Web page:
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Bit lost with doing a ratio  RSS feed

 
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Hi,

I'm doing a problem where I create two files (one in Word and one in notepad) with the same movie quote. I then have to create an application
saying if they exist and if they do show their file sizes and ratio of them. I think I'm fine with the file sizes but I don't know
how to get a ratio other than dividing one by the other, in which case quote1/quote2 gives a 0 and the reverse gives 44,
which leads to me not having any idea how to do an actual ratio like 3:2 or whatever.
Is this even remotely the right way to go about it? The issue is at line 17.
Thanks for any advice.

 
Greenhorn
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Mac Netbeans IDE Ruby
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Ryan,

Are you sure the problem actaully wants you to divide the lengths and not just display them like quote1.length : quote2.length? Commonly, a ratio represents a comparison of the size of two values.

Steve
 
Ryan Bishop
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Yeah, I think you're right. I saw a few examples browsing the web and that seems to be how they do it.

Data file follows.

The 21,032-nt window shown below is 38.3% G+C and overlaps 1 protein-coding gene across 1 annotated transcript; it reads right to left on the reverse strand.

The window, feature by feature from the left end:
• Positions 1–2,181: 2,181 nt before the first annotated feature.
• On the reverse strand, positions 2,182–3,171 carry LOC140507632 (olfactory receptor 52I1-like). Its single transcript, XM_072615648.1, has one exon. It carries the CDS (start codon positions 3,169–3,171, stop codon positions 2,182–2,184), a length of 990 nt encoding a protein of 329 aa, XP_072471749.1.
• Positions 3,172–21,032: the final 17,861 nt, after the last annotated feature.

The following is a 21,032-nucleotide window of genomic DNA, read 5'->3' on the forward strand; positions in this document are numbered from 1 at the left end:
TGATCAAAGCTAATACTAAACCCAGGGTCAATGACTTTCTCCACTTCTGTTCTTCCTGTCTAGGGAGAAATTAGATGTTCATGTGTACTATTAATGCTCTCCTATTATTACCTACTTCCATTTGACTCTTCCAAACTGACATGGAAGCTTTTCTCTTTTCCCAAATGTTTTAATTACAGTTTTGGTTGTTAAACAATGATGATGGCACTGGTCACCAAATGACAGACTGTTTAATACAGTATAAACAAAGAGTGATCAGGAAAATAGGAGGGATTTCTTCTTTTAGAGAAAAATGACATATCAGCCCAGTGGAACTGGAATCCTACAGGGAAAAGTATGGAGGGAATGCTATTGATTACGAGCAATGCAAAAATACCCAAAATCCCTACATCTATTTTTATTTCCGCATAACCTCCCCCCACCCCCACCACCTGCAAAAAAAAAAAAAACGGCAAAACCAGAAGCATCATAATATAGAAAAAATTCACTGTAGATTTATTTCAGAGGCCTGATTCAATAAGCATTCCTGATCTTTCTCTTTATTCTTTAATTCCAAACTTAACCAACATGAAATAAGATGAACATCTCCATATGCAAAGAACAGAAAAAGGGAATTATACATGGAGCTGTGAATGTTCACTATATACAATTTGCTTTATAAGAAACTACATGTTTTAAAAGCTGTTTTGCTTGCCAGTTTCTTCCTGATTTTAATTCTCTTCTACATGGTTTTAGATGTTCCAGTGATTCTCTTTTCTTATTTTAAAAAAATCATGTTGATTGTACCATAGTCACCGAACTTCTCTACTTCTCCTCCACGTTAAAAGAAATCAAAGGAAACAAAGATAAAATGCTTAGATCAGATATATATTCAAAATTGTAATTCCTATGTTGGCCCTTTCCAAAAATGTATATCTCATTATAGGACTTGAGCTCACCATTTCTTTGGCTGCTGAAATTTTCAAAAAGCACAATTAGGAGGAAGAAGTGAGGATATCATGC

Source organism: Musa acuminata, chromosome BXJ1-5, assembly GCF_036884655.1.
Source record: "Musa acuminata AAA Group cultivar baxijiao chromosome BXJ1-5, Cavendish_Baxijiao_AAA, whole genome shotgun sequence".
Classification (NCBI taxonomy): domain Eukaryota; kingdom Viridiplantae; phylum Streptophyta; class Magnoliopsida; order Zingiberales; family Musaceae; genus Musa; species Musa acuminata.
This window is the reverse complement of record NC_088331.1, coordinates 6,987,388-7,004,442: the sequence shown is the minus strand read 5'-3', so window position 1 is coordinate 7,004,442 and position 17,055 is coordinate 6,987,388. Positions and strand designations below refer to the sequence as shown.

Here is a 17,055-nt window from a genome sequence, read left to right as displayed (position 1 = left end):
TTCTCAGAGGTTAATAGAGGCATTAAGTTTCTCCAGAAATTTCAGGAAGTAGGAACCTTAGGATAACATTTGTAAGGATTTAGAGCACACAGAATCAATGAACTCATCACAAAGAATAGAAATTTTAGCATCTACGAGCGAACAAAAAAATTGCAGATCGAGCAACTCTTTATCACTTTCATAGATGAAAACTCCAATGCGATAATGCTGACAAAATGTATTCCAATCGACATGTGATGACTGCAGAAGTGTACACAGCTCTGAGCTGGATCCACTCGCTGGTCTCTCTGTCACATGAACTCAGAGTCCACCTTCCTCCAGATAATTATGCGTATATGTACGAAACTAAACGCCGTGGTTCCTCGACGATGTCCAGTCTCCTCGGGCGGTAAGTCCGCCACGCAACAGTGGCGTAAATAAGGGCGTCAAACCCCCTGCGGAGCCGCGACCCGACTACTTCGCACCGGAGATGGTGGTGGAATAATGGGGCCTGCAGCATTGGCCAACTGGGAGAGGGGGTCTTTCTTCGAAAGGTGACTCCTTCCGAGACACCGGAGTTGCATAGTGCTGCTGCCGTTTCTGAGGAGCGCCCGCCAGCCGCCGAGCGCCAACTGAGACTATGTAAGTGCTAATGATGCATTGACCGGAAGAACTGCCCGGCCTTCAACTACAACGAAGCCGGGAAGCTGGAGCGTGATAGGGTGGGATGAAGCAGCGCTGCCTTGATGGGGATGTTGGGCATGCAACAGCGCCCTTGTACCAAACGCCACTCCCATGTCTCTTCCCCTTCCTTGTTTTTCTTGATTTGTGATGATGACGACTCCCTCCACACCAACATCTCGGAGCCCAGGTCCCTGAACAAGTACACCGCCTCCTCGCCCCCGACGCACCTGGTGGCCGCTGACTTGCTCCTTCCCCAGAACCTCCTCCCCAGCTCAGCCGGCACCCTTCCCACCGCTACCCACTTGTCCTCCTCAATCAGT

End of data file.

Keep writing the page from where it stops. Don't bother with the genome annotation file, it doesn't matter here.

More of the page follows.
Is it standard to convert the length to kilobytes? I saw one person do something like below rather
than the length of the original:



 
Steve Kedzie
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The conversion you saw was probbaly a personal choice or it could have been a requirement by a client or instructor.
 
Marshal
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The conversion you had originally may go horribly wrong. If I remember correctly length() returns a long, so you are using integer arithmetic; if you divide 387465983746L by 387465983747L, you get zero. If you divide the other way round, you get one; you also get one from dividing 774931967491L by 387465983746L.

I would suggest for your kB calculations you use the % operator too. Don't use 1024 which is a “magic number”; it equals 0x400.That will give you the size inwhole numbers of kB but round up to return 1 from a 0.1kB file. If you are using % with an exact power of 2 you can use
((quote1size & BYTES_IN_KB - 1) == 0 ? 0 : 1)
instead, if you understand the strange‑looking syntax.

You may suffer imprecision for large files because the precision of a long is greater than a double's for large values of long.
 
Campbell Ritchie
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Thank you for the cow, whoever gave it
 
Don't get me started about those stupid light bulbs.
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